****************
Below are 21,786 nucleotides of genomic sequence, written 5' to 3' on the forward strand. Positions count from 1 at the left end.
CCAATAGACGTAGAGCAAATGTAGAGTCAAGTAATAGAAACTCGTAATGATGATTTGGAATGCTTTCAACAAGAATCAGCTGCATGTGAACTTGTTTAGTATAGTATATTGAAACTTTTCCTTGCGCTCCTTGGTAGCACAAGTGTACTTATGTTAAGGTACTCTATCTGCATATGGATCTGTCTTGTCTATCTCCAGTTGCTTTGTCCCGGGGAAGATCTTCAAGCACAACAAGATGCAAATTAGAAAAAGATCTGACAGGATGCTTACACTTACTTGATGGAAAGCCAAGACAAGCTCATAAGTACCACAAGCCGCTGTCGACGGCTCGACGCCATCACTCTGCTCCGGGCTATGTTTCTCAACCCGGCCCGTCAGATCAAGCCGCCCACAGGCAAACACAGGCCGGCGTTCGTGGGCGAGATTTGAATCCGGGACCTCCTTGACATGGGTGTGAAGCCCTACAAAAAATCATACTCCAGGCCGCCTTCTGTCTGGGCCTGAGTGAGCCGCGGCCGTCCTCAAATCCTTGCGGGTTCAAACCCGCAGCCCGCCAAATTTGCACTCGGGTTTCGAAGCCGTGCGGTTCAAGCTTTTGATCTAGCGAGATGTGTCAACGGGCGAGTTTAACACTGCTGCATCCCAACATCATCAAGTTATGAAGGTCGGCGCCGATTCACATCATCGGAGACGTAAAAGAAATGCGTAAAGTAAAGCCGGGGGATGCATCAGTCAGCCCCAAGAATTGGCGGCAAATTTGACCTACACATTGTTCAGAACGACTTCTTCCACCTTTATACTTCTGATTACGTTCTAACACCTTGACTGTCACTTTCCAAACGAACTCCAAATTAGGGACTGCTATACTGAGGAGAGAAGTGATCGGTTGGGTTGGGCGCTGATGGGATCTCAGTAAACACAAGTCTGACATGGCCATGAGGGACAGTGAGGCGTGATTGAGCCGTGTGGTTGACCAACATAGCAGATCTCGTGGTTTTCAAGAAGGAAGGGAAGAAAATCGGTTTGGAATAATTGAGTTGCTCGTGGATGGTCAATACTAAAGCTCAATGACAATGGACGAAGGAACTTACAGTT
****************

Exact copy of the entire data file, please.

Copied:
Below are 21,786 nucleotides of genomic sequence, written 5' to 3' on the forward strand. Positions count from 1 at the left end.
CCAATAGACGTAGAGCAAATGTAGAGTCAAGTAATAGAAACTCGTAATGATGATTTGGAATGCTTTCAACAAGAATCAGCTGCATGTGAACTTGTTTAGTATAGTATATTGAAACTTTTCCTTGCGCTCCTTGGTAGCACAAGTGTACTTATGTTAAGGTACTCTATCTGCATATGGATCTGTCTTGTCTATCTCCAGTTGCTTTGTCCCGGGGAAGATCTTCAAGCACAACAAGATGCAAATTAGAAAAAGATCTGACAGGATGCTTACACTTACTTGATGGAAAGCCAAGACAAGCTCATAAGTACCACAAGCCGCTGTCGACGGCTCGACGCCATCACTCTGCTCCGGGCTATGTTTCTCAACCCGGCCCGTCAGATCAAGCCGCCCACAGGCAAACACAGGCCGGCGTTCGTGGGCGAGATTTGAATCCGGGACCTCCTTGACATGGGTGTGAAGCCCTACAAAAAATCATACTCCAGGCCGCCTTCTGTCTGGGCCTGAGTGAGCCGCGGCCGTCCTCAAATCCTTGCGGGTTCAAACCCGCAGCCCGCCAAATTTGCACTCGGGTTTCGAAGCCGTGCGGTTCAAGCTTTTGATCTAGCGAGATGTGTCAACGGGCGAGTTTAACACTGCTGCATCCCAACATCATCAAGTTATGAAGGTCGGCGCCGATTCACATCATCGGAGACGTAAAAGAAATGCGTAAAGTAAAGCCGGGGGATGCATCAGTCAGCCCCAAGAATTGGCGGCAAATTTGACCTACACATTGTTCAGAACGACTTCTTCCACCTTTATACTTCTGATTACGTTCTAACACCTTGACTGTCACTTTCCAAACGAACTCCAAATTAGGGACTGCTATACTGAGGAGAGAAGTGATCGGTTGGGTTGGGCGCTGATGGGATCTCAGTAAACACAAGTCTGACATGGCCATGAGGGACAGTGAGGCGTGATTGAGCCGTGTGGTTGACCAACATAGCAGATCTCGTGGTTTTCAAGAAGGAAGGGAAGAAAATCGGTTTGGAATAATTGAGTTGCTCGTGGATGGTCAATACTAAAGCTCAATGACAATGGACGAAGGAACTTACAGTT